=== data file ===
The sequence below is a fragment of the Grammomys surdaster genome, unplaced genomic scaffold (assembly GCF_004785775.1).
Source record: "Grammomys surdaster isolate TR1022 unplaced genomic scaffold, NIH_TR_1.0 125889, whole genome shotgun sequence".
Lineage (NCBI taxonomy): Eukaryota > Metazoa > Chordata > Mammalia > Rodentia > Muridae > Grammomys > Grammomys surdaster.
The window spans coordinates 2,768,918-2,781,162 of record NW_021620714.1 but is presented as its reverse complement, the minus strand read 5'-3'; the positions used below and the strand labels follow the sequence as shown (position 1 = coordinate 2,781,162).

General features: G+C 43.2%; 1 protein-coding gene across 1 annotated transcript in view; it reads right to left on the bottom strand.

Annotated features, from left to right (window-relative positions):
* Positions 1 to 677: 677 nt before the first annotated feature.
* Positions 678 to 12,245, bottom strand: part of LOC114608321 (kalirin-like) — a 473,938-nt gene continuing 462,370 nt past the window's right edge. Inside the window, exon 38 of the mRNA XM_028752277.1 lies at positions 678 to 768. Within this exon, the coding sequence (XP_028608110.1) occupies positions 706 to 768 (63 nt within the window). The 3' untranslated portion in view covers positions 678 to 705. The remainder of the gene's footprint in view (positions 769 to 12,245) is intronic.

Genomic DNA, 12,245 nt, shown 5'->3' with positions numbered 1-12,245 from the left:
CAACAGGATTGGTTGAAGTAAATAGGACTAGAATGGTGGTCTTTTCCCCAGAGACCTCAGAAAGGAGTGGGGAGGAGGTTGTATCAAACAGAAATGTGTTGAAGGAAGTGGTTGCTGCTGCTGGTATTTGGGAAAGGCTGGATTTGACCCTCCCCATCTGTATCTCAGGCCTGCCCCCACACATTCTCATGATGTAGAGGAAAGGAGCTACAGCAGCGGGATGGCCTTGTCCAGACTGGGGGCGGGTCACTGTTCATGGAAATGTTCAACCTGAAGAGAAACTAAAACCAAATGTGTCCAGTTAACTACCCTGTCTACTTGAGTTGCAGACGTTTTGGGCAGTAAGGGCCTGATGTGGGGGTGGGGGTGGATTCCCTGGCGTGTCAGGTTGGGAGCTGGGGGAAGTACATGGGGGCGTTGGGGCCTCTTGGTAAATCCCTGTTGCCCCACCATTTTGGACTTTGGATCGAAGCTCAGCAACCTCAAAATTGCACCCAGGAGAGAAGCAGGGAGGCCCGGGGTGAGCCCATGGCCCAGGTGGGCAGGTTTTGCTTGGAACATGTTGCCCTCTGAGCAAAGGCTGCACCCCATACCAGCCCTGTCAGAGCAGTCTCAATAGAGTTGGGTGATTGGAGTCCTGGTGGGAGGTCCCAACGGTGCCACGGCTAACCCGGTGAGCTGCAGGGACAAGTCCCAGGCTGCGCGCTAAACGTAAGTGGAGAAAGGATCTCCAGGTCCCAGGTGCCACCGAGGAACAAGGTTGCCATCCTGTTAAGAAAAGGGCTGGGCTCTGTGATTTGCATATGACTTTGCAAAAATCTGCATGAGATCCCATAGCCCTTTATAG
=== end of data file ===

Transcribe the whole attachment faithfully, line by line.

The sequence below is a fragment of the Grammomys surdaster genome, unplaced genomic scaffold (assembly GCF_004785775.1).
Source record: "Grammomys surdaster isolate TR1022 unplaced genomic scaffold, NIH_TR_1.0 125889, whole genome shotgun sequence".
Lineage (NCBI taxonomy): Eukaryota > Metazoa > Chordata > Mammalia > Rodentia > Muridae > Grammomys > Grammomys surdaster.
The window spans coordinates 2,768,918-2,781,162 of record NW_021620714.1 but is presented as its reverse complement, the minus strand read 5'-3'; the positions used below and the strand labels follow the sequence as shown (position 1 = coordinate 2,781,162).

General features: G+C 43.2%; 1 protein-coding gene across 1 annotated transcript in view; it reads right to left on the bottom strand.

Annotated features, from left to right (window-relative positions):
* Positions 1 to 677: 677 nt before the first annotated feature.
* Positions 678 to 12,245, bottom strand: part of LOC114608321 (kalirin-like) — a 473,938-nt gene continuing 462,370 nt past the window's right edge. Inside the window, exon 38 of the mRNA XM_028752277.1 lies at positions 678 to 768. Within this exon, the coding sequence (XP_028608110.1) occupies positions 706 to 768 (63 nt within the window). The 3' untranslated portion in view covers positions 678 to 705. The remainder of the gene's footprint in view (positions 769 to 12,245) is intronic.

Genomic DNA, 12,245 nt, shown 5'->3' with positions numbered 1-12,245 from the left:
CAACAGGATTGGTTGAAGTAAATAGGACTAGAATGGTGGTCTTTTCCCCAGAGACCTCAGAAAGGAGTGGGGAGGAGGTTGTATCAAACAGAAATGTGTTGAAGGAAGTGGTTGCTGCTGCTGGTATTTGGGAAAGGCTGGATTTGACCCTCCCCATCTGTATCTCAGGCCTGCCCCCACACATTCTCATGATGTAGAGGAAAGGAGCTACAGCAGCGGGATGGCCTTGTCCAGACTGGGGGCGGGTCACTGTTCATGGAAATGTTCAACCTGAAGAGAAACTAAAACCAAATGTGTCCAGTTAACTACCCTGTCTACTTGAGTTGCAGACGTTTTGGGCAGTAAGGGCCTGATGTGGGGGTGGGGGTGGATTCCCTGGCGTGTCAGGTTGGGAGCTGGGGGAAGTACATGGGGGCGTTGGGGCCTCTTGGTAAATCCCTGTTGCCCCACCATTTTGGACTTTGGATCGAAGCTCAGCAACCTCAAAATTGCACCCAGGAGAGAAGCAGGGAGGCCCGGGGTGAGCCCATGGCCCAGGTGGGCAGGTTTTGCTTGGAACATGTTGCCCTCTGAGCAAAGGCTGCACCCCATACCAGCCCTGTCAGAGCAGTCTCAATAGAGTTGGGTGATTGGAGTCCTGGTGGGAGGTCCCAACGGTGCCACGGCTAACCCGGTGAGCTGCAGGGACAAGTCCCAGGCTGCGCGCTAAACGTAAGTGGAGAAAGGATCTCCAGGTCCCAGGTGCCACCGAGGAACAAGGTTGCCATCCTGTTAAGAAAAGGGCTGGGCTCTGTGATTTGCATATGACTTTGCAAAAATCTGCATGAGATCCCATAGCCCTTTATAG